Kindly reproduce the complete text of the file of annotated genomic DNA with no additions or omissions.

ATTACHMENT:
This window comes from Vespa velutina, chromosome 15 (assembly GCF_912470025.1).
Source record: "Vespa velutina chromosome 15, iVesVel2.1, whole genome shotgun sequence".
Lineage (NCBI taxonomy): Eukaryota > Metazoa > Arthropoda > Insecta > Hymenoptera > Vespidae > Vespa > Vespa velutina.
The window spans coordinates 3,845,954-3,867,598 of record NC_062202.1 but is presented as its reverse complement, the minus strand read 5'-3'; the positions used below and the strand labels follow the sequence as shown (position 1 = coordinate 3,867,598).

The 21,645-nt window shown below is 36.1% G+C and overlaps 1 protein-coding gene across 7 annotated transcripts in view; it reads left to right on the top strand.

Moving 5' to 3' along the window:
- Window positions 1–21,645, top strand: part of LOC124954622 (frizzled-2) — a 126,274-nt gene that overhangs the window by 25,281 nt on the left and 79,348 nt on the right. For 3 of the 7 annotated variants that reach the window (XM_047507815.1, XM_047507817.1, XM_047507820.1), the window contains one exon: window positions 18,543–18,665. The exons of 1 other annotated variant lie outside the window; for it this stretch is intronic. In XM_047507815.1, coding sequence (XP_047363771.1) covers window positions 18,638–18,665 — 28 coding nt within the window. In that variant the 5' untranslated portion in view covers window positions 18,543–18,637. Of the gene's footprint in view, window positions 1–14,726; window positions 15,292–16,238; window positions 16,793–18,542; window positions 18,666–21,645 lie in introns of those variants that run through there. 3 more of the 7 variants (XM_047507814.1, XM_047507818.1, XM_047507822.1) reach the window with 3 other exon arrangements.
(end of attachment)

This window comes from Vespa velutina, chromosome 15 (assembly GCF_912470025.1).
Source record: "Vespa velutina chromosome 15, iVesVel2.1, whole genome shotgun sequence".
Lineage (NCBI taxonomy): Eukaryota > Metazoa > Arthropoda > Insecta > Hymenoptera > Vespidae > Vespa > Vespa velutina.
The window spans coordinates 3,845,954-3,867,598 of record NC_062202.1 but is presented as its reverse complement, the minus strand read 5'-3'; the positions used below and the strand labels follow the sequence as shown (position 1 = coordinate 3,867,598).

The 21,645-nt window shown below is 36.1% G+C and overlaps 1 protein-coding gene across 7 annotated transcripts in view; it reads left to right on the top strand.

Moving 5' to 3' along the window:
- Window positions 1–21,645, top strand: part of LOC124954622 (frizzled-2) — a 126,274-nt gene that overhangs the window by 25,281 nt on the left and 79,348 nt on the right. For 3 of the 7 annotated variants that reach the window (XM_047507815.1, XM_047507817.1, XM_047507820.1), the window contains one exon: window positions 18,543–18,665. The exons of 1 other annotated variant lie outside the window; for it this stretch is intronic. In XM_047507815.1, coding sequence (XP_047363771.1) covers window positions 18,638–18,665 — 28 coding nt within the window. In that variant the 5' untranslated portion in view covers window positions 18,543–18,637. Of the gene's footprint in view, window positions 1–14,726; window positions 15,292–16,238; window positions 16,793–18,542; window positions 18,666–21,645 lie in introns of those variants that run through there. 3 more of the 7 variants (XM_047507814.1, XM_047507818.1, XM_047507822.1) reach the window with 3 other exon arrangements.